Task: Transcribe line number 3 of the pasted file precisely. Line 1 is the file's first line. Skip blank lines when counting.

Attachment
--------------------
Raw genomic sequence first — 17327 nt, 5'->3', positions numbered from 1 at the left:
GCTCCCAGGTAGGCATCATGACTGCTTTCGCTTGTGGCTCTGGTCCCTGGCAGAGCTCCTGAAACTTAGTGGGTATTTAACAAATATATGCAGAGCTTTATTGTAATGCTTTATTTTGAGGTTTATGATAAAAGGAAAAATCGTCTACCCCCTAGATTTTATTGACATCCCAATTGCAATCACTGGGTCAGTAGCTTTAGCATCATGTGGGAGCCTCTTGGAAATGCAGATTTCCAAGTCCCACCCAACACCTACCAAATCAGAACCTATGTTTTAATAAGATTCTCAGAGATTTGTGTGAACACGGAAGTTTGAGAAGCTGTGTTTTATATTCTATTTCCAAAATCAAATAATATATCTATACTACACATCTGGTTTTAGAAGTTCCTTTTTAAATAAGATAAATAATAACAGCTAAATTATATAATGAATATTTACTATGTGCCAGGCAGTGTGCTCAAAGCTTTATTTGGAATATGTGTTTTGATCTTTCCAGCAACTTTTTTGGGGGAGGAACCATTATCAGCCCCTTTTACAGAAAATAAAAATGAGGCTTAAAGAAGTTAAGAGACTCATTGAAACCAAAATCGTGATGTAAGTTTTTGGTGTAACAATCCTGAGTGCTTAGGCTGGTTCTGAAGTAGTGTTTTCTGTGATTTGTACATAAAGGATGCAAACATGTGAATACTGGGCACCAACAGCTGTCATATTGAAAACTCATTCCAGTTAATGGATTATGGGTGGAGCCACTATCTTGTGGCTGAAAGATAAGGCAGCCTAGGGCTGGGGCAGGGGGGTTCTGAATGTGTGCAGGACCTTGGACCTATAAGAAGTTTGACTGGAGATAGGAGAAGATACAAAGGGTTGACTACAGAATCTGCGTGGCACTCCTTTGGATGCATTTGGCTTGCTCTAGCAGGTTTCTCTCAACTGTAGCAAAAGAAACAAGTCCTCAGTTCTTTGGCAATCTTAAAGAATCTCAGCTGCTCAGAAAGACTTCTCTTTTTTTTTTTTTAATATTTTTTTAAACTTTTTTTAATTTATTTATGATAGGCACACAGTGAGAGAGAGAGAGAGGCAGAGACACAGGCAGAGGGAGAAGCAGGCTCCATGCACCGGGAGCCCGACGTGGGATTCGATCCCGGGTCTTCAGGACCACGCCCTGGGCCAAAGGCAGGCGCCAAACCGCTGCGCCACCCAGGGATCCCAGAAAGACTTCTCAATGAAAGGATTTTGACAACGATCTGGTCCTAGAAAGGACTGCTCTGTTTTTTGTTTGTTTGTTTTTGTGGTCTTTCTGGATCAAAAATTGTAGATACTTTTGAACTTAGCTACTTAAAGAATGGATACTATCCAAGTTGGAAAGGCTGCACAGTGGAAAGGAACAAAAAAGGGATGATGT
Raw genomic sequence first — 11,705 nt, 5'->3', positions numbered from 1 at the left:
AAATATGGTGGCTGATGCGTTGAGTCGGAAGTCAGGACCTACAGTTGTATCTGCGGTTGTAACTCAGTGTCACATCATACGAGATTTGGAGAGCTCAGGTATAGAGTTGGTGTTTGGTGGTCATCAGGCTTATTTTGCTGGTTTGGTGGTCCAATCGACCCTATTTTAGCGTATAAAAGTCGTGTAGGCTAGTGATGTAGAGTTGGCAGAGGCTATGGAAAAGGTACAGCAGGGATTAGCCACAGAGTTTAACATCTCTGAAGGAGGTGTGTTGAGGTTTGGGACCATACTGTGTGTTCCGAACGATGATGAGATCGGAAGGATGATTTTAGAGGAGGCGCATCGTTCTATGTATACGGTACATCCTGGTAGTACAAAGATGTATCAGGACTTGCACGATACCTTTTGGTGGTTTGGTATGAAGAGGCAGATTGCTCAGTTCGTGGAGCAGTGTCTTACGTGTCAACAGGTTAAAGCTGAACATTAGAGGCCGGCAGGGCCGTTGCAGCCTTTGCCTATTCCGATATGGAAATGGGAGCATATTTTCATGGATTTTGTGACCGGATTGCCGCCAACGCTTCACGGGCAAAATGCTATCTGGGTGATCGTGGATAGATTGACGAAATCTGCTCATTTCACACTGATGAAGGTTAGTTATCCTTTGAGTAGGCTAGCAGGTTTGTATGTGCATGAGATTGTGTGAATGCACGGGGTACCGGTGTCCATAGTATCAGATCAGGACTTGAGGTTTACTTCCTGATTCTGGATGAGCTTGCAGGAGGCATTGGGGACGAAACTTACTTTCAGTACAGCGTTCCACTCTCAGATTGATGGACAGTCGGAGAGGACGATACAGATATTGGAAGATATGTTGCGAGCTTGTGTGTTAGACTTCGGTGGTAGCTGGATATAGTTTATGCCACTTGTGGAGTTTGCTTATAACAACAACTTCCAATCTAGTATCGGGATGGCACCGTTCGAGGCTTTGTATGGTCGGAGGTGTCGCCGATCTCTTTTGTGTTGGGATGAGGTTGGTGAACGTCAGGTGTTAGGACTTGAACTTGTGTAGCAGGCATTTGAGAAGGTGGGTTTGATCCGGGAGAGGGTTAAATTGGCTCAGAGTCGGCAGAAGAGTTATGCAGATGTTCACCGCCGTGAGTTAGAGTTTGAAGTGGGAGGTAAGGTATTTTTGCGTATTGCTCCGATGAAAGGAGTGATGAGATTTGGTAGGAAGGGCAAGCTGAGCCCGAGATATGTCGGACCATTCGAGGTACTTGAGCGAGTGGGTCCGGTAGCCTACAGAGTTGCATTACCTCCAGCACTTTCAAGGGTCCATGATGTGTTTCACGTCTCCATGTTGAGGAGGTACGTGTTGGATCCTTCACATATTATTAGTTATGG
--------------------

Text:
Raw genomic sequence first — 11,705 nt, 5'->3', positions numbered from 1 at the left: